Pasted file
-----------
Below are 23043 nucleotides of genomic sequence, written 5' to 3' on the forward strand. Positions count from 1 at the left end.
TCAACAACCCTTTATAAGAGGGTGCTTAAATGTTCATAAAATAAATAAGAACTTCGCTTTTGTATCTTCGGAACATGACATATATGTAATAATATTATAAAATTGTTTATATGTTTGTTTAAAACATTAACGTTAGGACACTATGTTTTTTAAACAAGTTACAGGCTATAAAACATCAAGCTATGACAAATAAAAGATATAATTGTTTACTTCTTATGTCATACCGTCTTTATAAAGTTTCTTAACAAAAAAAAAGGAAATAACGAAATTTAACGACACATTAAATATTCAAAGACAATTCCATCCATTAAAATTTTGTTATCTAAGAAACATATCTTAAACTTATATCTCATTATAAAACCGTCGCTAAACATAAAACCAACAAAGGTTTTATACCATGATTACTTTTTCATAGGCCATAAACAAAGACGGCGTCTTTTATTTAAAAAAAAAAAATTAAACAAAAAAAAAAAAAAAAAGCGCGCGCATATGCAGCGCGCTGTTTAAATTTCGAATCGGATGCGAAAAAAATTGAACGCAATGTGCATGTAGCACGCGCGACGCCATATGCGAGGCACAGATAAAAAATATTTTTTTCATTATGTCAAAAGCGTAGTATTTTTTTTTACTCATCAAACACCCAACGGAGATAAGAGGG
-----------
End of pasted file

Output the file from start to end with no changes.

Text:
Below are 23043 nucleotides of genomic sequence, written 5' to 3' on the forward strand. Positions count from 1 at the left end.
TCAACAACCCTTTATAAGAGGGTGCTTAAATGTTCATAAAATAAATAAGAACTTCGCTTTTGTATCTTCGGAACATGACATATATGTAATAATATTATAAAATTGTTTATATGTTTGTTTAAAACATTAACGTTAGGACACTATGTTTTTTAAACAAGTTACAGGCTATAAAACATCAAGCTATGACAAATAAAAGATATAATTGTTTACTTCTTATGTCATACCGTCTTTATAAAGTTTCTTAACAAAAAAAAAGGAAATAACGAAATTTAACGACACATTAAATATTCAAAGACAATTCCATCCATTAAAATTTTGTTATCTAAGAAACATATCTTAAACTTATATCTCATTATAAAACCGTCGCTAAACATAAAACCAACAAAGGTTTTATACCATGATTACTTTTTCATAGGCCATAAACAAAGACGGCGTCTTTTATTTAAAAAAAAAAAATTAAACAAAAAAAAAAAAAAAAAGCGCGCGCATATGCAGCGCGCTGTTTAAATTTCGAATCGGATGCGAAAAAAATTGAACGCAATGTGCATGTAGCACGCGCGACGCCATATGCGAGGCACAGATAAAAAATATTTTTTTCATTATGTCAAAAGCGTAGTATTTTTTTTTACTCATCAAACACCCAACGGAGATAAGAGGG